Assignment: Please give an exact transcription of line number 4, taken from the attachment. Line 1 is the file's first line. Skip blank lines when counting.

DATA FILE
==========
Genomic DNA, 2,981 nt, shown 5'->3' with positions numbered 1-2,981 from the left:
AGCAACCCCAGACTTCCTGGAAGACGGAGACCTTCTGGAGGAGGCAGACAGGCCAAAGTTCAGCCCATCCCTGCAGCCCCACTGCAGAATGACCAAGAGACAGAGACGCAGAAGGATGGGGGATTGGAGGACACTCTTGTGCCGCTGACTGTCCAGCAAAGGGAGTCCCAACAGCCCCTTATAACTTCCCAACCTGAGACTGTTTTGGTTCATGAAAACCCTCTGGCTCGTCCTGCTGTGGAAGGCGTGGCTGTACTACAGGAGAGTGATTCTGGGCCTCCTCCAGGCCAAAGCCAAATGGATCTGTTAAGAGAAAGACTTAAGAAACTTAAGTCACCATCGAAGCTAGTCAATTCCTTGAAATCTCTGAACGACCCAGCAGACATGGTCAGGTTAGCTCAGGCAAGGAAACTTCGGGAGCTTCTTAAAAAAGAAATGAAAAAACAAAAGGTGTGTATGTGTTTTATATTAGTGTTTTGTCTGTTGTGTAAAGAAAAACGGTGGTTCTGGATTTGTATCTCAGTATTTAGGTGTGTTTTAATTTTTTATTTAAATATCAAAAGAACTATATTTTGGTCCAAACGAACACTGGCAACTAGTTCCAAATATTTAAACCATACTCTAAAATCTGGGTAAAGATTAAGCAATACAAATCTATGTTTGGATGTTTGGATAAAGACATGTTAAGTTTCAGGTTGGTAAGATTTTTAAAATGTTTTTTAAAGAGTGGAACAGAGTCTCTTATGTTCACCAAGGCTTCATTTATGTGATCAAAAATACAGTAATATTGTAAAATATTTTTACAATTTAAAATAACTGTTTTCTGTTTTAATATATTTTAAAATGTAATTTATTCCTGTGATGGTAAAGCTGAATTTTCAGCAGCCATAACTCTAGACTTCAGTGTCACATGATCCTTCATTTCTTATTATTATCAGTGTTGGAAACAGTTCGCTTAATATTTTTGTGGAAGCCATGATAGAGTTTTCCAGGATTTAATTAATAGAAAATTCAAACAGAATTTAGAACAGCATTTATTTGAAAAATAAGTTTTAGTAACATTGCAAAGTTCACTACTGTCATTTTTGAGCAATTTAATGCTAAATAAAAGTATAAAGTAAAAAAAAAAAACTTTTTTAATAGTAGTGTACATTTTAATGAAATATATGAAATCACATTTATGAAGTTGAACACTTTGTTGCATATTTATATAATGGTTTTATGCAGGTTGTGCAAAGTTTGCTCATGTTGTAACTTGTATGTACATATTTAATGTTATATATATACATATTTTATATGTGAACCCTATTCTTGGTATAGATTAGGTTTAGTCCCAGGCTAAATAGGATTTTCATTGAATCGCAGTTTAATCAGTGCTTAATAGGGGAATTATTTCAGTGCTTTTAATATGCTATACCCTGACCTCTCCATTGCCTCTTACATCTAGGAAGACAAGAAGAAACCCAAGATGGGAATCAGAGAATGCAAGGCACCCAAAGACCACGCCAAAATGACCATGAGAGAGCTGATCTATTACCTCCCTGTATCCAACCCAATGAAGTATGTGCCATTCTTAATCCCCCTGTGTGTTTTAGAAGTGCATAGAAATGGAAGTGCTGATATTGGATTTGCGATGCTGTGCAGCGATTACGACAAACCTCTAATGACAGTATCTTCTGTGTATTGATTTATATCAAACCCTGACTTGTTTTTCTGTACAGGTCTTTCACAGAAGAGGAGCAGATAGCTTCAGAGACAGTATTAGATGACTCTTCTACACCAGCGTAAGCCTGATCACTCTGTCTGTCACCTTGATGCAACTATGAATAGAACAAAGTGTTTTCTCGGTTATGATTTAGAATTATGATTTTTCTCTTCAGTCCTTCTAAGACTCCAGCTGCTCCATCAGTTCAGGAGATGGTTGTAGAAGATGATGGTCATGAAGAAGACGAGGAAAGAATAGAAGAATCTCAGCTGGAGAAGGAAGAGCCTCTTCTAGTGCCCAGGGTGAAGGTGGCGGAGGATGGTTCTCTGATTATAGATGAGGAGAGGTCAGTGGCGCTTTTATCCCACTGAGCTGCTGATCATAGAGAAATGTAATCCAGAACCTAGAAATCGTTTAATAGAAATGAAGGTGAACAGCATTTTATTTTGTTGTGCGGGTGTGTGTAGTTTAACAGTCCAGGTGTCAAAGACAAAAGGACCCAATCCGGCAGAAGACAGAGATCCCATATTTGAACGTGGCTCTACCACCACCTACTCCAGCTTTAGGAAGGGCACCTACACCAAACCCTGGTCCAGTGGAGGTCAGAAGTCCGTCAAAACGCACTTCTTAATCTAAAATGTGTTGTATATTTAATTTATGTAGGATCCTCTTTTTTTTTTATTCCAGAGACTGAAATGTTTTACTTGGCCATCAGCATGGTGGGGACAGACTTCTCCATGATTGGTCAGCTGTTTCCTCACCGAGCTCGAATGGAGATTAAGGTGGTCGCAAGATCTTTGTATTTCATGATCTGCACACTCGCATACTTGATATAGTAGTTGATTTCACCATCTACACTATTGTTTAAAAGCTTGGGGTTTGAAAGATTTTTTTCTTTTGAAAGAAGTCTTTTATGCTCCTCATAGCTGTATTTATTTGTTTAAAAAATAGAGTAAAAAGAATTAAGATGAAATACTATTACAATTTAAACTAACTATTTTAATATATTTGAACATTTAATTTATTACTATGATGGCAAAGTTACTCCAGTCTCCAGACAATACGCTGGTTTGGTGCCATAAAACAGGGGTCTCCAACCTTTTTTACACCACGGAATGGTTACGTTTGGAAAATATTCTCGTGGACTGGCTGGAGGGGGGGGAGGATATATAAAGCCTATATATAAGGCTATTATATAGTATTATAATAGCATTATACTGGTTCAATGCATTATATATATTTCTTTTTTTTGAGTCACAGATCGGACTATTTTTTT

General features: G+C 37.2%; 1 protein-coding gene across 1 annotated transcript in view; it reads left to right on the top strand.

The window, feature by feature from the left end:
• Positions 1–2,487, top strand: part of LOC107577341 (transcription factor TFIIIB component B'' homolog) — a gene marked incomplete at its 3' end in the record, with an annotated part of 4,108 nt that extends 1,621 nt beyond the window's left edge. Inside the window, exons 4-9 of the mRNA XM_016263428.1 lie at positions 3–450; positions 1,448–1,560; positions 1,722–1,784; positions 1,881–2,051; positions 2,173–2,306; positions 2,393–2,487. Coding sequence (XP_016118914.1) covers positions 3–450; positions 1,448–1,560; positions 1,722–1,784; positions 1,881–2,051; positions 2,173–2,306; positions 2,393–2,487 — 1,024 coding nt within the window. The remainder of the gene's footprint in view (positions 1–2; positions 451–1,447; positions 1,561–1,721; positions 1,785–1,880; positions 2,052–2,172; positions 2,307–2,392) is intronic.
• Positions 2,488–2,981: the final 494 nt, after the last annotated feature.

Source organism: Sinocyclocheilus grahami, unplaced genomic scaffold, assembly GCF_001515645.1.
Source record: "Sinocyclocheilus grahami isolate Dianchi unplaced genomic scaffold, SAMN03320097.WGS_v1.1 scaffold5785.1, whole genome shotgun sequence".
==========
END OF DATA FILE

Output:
The window, feature by feature from the left end: